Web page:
Of course the situation is somewhat different in other countries, with different political systems. For example, in Germany, the leader of the Green Party is more like an American Democrat (liberal neoconservative) and less like an American Green Party leader (progressive) is. In Germany, the Party of the Left — called “Linke,” or “die Linkspartei”, or simply “die Linke” (the Left) — is the progressive Party.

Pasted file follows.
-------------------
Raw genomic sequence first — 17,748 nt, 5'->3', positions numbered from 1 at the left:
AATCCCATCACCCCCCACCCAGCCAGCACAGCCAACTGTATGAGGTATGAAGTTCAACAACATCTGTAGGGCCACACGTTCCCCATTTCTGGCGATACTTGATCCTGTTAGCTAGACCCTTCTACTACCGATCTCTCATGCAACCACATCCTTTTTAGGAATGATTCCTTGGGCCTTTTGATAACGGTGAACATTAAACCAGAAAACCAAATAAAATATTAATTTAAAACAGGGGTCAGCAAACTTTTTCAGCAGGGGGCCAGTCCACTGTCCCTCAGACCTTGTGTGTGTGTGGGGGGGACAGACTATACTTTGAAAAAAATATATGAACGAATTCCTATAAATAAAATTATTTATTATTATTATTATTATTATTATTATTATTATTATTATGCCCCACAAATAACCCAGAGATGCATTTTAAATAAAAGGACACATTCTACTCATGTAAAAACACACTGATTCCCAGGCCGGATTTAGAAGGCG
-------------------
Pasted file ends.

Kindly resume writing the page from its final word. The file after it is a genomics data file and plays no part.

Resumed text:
In Europe, the term “neoliberalism” is normally used instead of “libertarianism.” (For example, the Links Party is strongly anti-neoliberal, and is also anti-neoconservative.) However, America’s libertarians tend to believe that neoliberalism isn’t sufficiently purist, because “neoliberalism wants to aim the wealth generated by markets at specific social goals using some government mechanism, whilst libertarianism focuses on letting the wealth created by free markets flow where it pleases.” In other words: America’s libertarians believe that organized crime is okay, as long as government stays away from it and all transactions are freely entered-into. Privatize everything, and it’s okay. Might makes right. Laws don’t make right. (In fact, if “laws” are “regulations,” then they make “wrong.” Only ‘God’s laws’ make right — because ‘God’ is “the Almighty” and might-makes-right.) That’s libertarianism. It’s a belief in ‘natural law’, not in human-created laws (and maybe also not in scientific laws — unless those are created by some “God,” meaning the supposedly existent almighty being).